HOMEGROWN INDUSTRIES

Malaysia 2017 | AGRICULTURE & PLANTATIONS | INTERVIEW

TBY talks to Datuk Seri Mah Siew Keong, Minister of Plantation, Industries and Commodities, on the role of commodities in the national economy, driving innovation, and the potential for the rubber industry.

Datuk Seri Mah Siew Keong
BIOGRAPHY
Prior to his appointment as Minister of Plantation, Industries and Commodities, Datuk Seri Mah Siew Keong held several other postings. He has been Member of Parliament for Teluk Intan since 1999. During his tenure as Minister in the Prime Minister’s Department, he played a role in several endeavors in the Innovation Agency of Malaysia (AIM), the Malaysia Nuclear Power Corporation (MNPC), and the Malaysian Industry-Government Group for High Technology (MIGHT). He previously served as Deputy Minister of Agriculture & Agro-Based Industry and Deputy Minister of International Trade & Industry. He holds a bachelor of science from the London School of Economics, two MBAs from City University in London, and an LLB at the University of East London.

The budget announcement made a special call on the plantation and commodities industries. How relevant are these industries to the Malaysian economy?

Commodities are an important sector as it was our second-largest export group after electronics in 2015. In terms of the net effect on the country, commodities are the biggest since it is a homegrown industry as opposed to electronics, where we manufacture for multinationals. The sectors cover all, from growing raw materials to downstream and upstream processes, and therefore value is added throughout the entire production chain. Also, it is not just an industry with a few big players; there are nearly 1 million smallholders. The total sector affects the livelihood of 3-4 million people in Malaysia, and because it is so vital for our economy and the inclusivity of society, our administration places strong emphasis on it. Commodities are set to receive a great deal of new investment in R&D because we believe this industry is still the way forward for the country.

What should be done to drive innovation throughout the industry's supply chain?

We need to work together with the private sector to spur innovation. The largest researcher of palm oil is the government-linked Malaysian Palm Oil Board (MPOB), which is an active player in the field of innovation. The key priority for all research should be commercialization and findings should be applied to practice as soon as possible to reap the benefits of these investments. We seek to ensure that there is a robust public-private partnership (PPP), and we also call upon our universities to engage in research with private industry. This should guarantee that any breakthroughs can be commercially developed, thereby adding value throughout Malaysia. As an example, biomass is an exciting research area. In palm oil production, it is still treated as waste, but fortunately the perception of the industry is changing. About 20 to 30 years ago, at the end of their productivity, rubber trees were cleared from the land and treated as waste. However, today rubber wood is valuable and is used for premium furniture. This is analogous with the situation in palm oil, because the byproduct of the palm oil industry, which is much of the tree itself, can be used in a variety of applications, from generating electricity to furniture. Biomass is one of these applications, and because of our abundant resources, there is great potential for this industry.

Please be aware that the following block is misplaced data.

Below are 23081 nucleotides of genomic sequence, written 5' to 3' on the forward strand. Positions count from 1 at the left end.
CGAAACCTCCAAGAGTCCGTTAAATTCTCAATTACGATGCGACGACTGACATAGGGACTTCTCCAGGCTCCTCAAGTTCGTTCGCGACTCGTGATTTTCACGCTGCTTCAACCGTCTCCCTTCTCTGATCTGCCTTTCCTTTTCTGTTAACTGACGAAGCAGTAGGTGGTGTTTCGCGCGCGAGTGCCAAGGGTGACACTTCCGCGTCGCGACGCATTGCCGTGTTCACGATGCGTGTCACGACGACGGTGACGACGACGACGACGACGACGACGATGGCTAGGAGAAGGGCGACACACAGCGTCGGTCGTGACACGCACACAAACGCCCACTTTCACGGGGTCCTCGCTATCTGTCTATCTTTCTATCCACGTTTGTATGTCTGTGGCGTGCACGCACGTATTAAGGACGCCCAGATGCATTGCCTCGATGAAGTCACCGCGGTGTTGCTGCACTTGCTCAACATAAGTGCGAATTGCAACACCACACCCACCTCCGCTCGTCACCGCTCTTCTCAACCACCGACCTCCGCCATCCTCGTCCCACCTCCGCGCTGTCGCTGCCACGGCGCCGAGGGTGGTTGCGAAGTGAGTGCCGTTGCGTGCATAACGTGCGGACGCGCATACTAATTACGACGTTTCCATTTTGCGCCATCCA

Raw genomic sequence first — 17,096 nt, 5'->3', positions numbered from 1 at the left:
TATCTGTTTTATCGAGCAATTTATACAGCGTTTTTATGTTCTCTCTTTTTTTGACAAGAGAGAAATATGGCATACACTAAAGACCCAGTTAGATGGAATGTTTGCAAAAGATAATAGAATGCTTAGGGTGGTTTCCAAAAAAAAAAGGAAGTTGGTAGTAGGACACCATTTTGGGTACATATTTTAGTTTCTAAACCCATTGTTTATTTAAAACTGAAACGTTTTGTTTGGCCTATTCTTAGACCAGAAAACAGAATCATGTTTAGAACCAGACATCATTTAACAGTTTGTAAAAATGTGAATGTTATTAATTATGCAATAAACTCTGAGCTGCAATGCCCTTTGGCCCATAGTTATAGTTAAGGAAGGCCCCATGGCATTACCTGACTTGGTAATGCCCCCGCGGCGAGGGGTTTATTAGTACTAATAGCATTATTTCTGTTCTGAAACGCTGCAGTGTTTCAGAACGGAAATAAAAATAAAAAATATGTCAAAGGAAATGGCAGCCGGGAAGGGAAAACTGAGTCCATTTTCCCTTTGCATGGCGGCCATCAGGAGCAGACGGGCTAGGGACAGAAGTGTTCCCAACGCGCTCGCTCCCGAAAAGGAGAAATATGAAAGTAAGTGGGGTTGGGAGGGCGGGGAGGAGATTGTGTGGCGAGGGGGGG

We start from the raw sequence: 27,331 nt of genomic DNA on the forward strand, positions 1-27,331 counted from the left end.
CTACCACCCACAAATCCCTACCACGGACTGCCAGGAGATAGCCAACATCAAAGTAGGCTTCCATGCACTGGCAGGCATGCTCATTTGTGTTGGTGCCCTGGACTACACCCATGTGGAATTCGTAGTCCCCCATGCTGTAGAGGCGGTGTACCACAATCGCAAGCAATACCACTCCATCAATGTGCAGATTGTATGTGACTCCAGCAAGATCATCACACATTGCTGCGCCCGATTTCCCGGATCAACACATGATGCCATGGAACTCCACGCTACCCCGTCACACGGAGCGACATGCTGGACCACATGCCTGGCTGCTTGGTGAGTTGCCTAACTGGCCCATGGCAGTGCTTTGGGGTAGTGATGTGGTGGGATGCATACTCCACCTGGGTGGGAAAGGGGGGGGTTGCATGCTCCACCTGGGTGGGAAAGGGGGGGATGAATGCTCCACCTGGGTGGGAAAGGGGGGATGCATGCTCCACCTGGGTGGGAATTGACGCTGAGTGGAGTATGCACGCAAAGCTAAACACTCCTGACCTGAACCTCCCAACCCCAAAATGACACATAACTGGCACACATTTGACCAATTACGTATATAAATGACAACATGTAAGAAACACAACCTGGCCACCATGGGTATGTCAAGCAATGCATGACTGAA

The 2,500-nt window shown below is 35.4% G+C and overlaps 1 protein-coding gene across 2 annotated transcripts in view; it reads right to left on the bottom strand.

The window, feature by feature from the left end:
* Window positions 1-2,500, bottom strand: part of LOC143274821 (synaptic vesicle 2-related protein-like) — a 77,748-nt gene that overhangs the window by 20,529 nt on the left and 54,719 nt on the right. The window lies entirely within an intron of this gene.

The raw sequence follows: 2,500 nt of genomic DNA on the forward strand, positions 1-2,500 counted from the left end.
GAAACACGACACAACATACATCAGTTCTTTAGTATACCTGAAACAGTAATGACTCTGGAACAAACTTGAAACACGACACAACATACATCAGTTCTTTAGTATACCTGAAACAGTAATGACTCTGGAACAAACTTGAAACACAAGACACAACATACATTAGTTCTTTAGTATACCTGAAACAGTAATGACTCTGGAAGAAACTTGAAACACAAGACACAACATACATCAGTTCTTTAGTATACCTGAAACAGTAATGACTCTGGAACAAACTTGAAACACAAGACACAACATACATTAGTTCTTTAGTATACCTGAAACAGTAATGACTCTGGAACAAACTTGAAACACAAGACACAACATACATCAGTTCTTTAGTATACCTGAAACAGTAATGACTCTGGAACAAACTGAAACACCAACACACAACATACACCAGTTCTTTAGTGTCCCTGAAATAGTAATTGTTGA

How has the rubber industry advanced, and how do you envision encouraging sustainable growth here?

The example of rubber gloves is indicative of where the market is heading—Malaysia is the world's largest exporter of rubber gloves. There was a time when each glove weighed 5-6 grams, but technological innovation has allowed us to halve that weight. This means large savings in terms of resource use, safety, and strength; the product is substantially better today. The industry revolves around constant innovation; however, innovation is not just science—marketing is also a key component. Malaysia is also one of the biggest manufacturers of condoms, and our best producers can make a condom for USD0.03 and sell them for USD1. That value capture is a product of marketing and how we go about selling the product. The most important element here is technology and continuous innovation. We support the private sector in developing new technologies that can increase production. Recently, we launched the Rubber Research Institute Malaysia (RRIM), and now when factories purchase rubber from small holders there is a machine that measures the exact amount of dry rubber content, making pricing structures and purchasing processes more transparent and efficient. In the long run, we have to focus on industrial research and science in the various commodities markets. It is not a sunset industry; it is the future of the country.